529. Robert Southey to the Editor of the Monthly Magazine, [June 1800] *
IN the Voyage du ci-devant Duc du Chatelet en Portugal; published with additions and corrections, by J. Fr. Bourgoing, Paris, an 6 de la Rep.;  and which might be more justly entitled A Statistical Account of Portugal; the following statement of the population of that kingdom is given: Entre Ducro e Minho 50400; Traz los Montes 156000; Beira 560000; Estremadura 660000; Alentejo 280000; Algarve 650000; altogether 2,225,000 inhabitants. The Portuguese settlements in Asia contain 50,000 souls; those in Africa 80,000; Brazil 430,000: Madeira and Porto Santo 130,000; the Azore Islands, 80,000; Cape Verde Islands, 16,000; the Islands in the Sea of Guinea, 3000. The number of inhabitants in all these colonies and foreign possessions then is 799,000; and consequently, the sum total of all the subjects of the king of Portugal 3,024,000.
This kingdom, according to the statements of the Portuguese, is 150 Portuguese miles in length, and 40 in breadth. According to Büsching its length is no more than 75, and the breadth 35 common German miles.  The whole superficial contents amount, according to the best maps of the country, to 1875 geographical miles: so that there are only on an average 1190 inhabitants to every square mile. This low degree of population is partly owing to the licentious manners of the people, partly to the disproportionate number of the clergy and religious of both sexes, of whom there are said to be 200,000. The population of Lisbon is by Büsching estimated at 150,000. Our author makes it only 100,000. The number of inhabitants of the other cities of the kingdom he gives as follows: Coimbra 12,000; Oporto 50,000; Setubal from 11 to 12,000; the district of Setubal including the city, 20,000.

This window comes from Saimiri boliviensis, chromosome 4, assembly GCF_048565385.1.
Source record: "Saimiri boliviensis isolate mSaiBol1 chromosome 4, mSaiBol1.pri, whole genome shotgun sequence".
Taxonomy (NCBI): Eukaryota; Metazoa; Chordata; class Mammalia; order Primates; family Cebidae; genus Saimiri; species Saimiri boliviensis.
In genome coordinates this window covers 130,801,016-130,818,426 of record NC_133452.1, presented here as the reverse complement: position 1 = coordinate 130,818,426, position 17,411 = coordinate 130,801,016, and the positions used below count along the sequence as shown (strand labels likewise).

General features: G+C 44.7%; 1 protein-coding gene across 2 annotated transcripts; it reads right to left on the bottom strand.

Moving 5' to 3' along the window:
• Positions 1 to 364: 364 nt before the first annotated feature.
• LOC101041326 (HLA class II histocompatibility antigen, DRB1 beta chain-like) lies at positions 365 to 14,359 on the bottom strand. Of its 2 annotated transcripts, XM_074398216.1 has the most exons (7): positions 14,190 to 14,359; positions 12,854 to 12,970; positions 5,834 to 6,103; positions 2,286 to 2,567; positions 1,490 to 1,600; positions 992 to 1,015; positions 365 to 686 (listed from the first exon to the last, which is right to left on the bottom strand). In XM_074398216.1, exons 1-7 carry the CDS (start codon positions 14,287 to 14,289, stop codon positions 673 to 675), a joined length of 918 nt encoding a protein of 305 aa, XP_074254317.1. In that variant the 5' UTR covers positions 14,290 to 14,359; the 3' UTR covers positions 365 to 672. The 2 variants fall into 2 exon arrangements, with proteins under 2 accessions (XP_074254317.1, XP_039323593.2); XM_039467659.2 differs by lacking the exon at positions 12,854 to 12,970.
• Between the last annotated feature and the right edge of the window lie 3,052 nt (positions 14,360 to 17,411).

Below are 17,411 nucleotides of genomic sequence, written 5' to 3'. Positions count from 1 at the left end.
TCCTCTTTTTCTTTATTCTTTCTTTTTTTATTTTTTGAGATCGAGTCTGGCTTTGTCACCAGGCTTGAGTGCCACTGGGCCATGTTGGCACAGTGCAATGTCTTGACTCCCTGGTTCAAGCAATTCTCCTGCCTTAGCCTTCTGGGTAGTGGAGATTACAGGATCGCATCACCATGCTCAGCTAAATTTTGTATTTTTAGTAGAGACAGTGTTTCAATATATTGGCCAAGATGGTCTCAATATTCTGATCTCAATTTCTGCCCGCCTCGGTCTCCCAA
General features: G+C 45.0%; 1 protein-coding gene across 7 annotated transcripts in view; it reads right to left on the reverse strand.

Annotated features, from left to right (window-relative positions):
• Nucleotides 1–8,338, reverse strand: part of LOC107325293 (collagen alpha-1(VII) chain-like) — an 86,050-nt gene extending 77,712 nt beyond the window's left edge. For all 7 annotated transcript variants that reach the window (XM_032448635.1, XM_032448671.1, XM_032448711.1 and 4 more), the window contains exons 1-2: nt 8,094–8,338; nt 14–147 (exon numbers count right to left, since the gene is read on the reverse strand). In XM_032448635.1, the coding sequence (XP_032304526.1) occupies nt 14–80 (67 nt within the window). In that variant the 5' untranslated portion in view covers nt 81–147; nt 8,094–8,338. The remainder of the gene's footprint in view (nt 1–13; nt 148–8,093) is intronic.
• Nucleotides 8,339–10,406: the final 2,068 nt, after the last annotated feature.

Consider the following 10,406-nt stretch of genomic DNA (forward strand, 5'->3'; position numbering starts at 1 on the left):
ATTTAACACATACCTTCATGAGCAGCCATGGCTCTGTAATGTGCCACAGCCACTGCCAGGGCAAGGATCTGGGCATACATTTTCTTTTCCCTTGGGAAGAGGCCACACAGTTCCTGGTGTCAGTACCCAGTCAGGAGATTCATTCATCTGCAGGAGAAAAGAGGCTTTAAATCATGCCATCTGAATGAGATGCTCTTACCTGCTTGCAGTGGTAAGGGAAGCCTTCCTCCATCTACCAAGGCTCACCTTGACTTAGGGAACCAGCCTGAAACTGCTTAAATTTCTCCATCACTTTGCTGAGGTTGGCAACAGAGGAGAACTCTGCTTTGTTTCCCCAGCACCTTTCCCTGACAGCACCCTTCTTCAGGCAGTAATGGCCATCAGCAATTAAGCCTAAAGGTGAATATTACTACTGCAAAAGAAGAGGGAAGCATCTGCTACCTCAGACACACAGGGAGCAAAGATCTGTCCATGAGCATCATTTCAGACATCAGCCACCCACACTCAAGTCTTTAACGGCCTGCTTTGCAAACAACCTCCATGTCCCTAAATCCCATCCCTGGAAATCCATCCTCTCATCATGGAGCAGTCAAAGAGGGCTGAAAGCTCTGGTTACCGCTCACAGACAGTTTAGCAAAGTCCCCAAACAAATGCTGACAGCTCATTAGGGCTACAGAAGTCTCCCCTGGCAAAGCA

All the provinces of Portugal are not equally fruitful. Oranges, which Estremadura, Alentejo and Algarve produce in great abundance, and of an excellent quality, are wholly wanting in the other provinces. On the other hand, Entre Duero e Minho distinguishes itself by its well-conducted agriculture. Traz los Montes is almost wholly barren, and cultivated only on the banks of the rivers. Beira produces all the necessaries of life: the sea that washes its shores abounds with fish: its pastures feed numerous herds of cattle; and it likewise furnishes honey and salt. Estremadura is not less favoured by nature: its wines are excellent. In Alentejo rice is produced. Algarve, too, is well cultivated. Portugal would be more productive, and the state of agriculture more flourishing, if the English had not got possession of the corn-trade.
The land-forces of Portugal consist of 29 regiments of infantry, and 10 regiments of cavalry; constituting altogether a military establishment of 30,000 men, under the command of 104 colonels, 150 majors, 42 generals, a field-marshall, a general of cavalry, a general of artillery, 3 inspectors-general, 8 lieutenant-generals, and 28 major-generals. Of the wretched state into which the army has here sunken, many striking proofs occur; the truth of which cannot well be doubted, as these facts are every where asserted, and no where contradicted. The Portuguese navy consists of 13 ships of the line, and 15 frigates. The trading vessels amount to scarcely 100.
The public revenue of Portugal is, according to some, 76, according to others 80, millions of French livres: and the debts of the state had, in the time of our traveller, already risen to the sum of 15 millions of cruzados. The chief branch of the king’s revenue is that drawn from the American mines; the yearly produce of which is estimated at from 50 to 60 millions, of which however a small proportion only comes into the royal exchequer. The trade of Portugal is, it is well known, entirely in the hands of the English.